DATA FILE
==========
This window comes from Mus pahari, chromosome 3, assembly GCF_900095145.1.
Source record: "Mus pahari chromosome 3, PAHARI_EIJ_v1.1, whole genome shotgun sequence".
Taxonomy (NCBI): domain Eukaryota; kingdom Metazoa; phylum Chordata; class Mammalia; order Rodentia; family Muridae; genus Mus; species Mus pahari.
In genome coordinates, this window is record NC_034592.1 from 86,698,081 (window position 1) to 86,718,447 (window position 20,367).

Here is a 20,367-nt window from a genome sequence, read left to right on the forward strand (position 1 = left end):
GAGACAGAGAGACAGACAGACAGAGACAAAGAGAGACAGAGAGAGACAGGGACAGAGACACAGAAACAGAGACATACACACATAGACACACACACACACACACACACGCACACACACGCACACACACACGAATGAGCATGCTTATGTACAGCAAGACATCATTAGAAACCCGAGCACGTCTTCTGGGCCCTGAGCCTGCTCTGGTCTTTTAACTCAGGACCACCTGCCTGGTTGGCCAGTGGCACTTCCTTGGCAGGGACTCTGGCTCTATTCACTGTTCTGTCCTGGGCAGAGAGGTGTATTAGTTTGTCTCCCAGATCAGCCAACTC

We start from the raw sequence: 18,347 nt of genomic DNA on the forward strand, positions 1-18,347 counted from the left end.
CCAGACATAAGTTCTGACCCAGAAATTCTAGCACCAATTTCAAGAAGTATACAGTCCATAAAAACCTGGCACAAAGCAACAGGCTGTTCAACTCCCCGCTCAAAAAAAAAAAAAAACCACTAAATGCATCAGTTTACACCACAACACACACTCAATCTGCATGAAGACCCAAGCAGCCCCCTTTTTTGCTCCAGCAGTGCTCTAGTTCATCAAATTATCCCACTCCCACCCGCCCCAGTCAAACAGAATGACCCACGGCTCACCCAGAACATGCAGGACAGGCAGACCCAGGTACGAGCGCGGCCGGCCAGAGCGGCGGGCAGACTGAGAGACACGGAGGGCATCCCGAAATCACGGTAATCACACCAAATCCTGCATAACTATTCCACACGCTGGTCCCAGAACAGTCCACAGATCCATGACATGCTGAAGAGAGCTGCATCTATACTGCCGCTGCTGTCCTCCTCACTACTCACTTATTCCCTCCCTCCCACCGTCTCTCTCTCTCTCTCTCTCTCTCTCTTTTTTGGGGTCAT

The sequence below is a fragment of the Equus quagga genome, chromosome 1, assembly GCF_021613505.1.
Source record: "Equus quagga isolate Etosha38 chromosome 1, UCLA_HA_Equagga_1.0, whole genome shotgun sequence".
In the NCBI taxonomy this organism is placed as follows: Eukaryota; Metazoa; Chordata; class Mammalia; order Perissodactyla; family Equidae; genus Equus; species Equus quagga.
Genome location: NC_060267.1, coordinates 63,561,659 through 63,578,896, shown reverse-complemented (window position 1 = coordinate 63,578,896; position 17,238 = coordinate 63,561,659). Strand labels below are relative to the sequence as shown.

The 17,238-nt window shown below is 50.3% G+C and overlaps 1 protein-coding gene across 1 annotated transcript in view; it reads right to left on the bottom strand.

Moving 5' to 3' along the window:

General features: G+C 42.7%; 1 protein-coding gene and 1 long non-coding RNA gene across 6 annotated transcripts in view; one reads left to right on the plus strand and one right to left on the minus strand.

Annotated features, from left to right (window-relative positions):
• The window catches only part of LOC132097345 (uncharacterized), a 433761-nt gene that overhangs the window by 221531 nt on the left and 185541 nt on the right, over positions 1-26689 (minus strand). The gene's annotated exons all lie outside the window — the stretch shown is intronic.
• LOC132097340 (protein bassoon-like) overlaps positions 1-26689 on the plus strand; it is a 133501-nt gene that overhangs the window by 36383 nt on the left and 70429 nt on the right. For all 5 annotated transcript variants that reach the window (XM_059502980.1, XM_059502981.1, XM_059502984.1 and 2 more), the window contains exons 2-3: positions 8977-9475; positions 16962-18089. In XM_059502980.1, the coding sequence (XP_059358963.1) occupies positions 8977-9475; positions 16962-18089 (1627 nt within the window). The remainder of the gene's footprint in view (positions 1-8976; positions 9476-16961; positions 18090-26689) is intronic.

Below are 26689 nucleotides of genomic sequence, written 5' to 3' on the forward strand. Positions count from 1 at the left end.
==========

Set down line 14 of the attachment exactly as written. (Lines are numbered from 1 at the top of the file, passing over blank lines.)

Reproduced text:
Moving 5' to 3' along the window: